The Minnesota attorney general's office is accusing a Texas company of stonewalling its investigation into whether it cheated a vulnerable adult out of thousands of dollars in her nest egg.
The motion, filed Tuesday in Hennepin County District Court, asks RSL Funding and its related companies to comply with its investigation involving Tasheeka Griffith, a 21-year-old single mother who sold nearly all of her $786,000 personal injury settlement to two companies for a fraction of their long-term worth. The company has "utterly failed and refused to respond" to at least three requests for information, the attorney general's office said.
In 2009, RSL Funding bought $269,000 worth of Griffith's future payments for $46,500. Last year, it was trying to buy $299,000 in future payments for $19,000 when a Hennepin County judge ordered an investigation and appointed a guardian ad litem for Griffith, who suffered lead poisoning as a child.
When the company learned of the investigation, it sued Griffith to enforce its previous deal with her, saying the inquiry constituted interference.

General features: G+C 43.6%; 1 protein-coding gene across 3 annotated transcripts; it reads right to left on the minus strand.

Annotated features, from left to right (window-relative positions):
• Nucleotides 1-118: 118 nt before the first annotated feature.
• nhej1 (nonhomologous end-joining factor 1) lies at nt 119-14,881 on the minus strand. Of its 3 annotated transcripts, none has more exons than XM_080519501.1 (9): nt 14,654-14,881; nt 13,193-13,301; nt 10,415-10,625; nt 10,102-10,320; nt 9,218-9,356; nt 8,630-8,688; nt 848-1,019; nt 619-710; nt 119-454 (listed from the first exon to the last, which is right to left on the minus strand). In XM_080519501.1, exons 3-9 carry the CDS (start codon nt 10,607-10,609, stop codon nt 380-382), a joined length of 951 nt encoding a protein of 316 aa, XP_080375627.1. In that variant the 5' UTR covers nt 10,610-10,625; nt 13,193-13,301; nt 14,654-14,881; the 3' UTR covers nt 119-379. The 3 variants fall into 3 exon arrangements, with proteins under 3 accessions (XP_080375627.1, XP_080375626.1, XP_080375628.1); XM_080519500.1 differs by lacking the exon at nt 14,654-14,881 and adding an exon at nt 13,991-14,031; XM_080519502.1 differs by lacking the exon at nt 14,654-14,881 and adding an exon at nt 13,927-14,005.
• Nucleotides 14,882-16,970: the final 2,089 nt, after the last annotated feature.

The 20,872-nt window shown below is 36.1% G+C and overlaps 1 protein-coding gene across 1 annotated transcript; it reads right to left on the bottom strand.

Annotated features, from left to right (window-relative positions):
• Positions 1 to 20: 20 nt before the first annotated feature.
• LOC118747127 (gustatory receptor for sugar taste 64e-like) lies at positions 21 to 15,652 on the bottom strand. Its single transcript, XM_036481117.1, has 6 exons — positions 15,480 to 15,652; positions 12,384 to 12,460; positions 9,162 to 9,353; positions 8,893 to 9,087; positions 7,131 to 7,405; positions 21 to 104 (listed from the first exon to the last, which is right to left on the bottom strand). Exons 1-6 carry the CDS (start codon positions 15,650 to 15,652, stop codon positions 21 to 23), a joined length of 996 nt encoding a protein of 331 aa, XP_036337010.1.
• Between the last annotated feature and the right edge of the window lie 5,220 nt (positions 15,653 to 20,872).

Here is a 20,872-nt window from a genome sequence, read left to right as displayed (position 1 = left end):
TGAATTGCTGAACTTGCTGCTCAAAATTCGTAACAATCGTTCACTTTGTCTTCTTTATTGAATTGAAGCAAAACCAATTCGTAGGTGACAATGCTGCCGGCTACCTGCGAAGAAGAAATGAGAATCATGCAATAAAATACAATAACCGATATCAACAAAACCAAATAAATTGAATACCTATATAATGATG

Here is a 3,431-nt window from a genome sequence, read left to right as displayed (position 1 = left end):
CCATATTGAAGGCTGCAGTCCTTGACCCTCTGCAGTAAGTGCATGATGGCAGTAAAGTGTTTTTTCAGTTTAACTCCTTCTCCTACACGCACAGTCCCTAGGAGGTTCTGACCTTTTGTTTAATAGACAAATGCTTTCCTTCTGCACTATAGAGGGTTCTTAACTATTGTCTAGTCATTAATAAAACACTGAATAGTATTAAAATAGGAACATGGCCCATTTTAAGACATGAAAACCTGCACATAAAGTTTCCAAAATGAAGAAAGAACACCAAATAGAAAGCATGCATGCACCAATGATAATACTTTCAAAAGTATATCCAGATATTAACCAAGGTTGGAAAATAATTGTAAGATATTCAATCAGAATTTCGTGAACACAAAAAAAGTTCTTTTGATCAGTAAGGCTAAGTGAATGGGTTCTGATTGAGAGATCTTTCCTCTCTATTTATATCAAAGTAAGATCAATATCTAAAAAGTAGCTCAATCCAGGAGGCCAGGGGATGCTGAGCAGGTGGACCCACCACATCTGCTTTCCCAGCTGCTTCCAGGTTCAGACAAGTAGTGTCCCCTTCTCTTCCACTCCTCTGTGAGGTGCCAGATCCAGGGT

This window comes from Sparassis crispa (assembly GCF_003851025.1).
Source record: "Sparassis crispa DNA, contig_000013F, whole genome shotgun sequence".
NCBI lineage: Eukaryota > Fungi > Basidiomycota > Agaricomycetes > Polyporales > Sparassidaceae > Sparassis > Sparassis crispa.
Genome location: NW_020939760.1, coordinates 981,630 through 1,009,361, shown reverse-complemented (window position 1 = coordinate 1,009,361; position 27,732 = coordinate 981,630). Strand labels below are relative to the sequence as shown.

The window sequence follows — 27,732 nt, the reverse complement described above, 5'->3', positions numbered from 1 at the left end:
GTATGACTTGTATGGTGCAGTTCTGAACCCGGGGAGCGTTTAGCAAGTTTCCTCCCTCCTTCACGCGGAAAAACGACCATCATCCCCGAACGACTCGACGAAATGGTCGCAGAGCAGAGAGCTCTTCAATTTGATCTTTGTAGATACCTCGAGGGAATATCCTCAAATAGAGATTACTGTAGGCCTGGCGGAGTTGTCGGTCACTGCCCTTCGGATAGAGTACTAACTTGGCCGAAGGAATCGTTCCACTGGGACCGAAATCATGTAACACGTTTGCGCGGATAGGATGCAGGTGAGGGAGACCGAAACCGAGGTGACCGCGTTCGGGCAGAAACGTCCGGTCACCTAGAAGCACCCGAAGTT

The attorney general's office now wants to determine whether the company takes advantage of vulnerable adults and tries to circumvent consumer-protection laws, including Minnesota's Structured Settlement Protection Act, which requires that a judge sign off on all transactions. However, the company has not responded to requests for the identity of its Minnesota customers and the names of the companies it uses for marketing in the state.
Structured settlements are widely embraced by insurance companies and the legal community to guarantee income for people who are sick or injured. With payments spread out, recipients are less likely to spend the money all at once and fall back on public assistance.
They've also created a secondary market of companies that buy settlements, annuities and lottery winnings at a steep discount. About 20 large companies nationwide compete for the $6 billion in structured settlements paid out annually. Such companies prompted 47 states to require approval from a judge to transfer payment rights.
Last fall, RSL Funding's owner, attorney Stewart Feldman, said "the system worked as it should" in Griffith's case, and that a guardian never should have been appointed for her. He did not respond to a request for comment Tuesday.
Feldman's company has been subject to injunctions in Texas forbidding it from using the arbitration process.
State attorney general's spokesman Ben Wogsland said the next step will be a hearing for a judge to determine whether RSL Funding must turn over the requested information. If the company does not respond to a judge's order, RSL could be found in contempt of court.
Abby Simons • 612-673-4921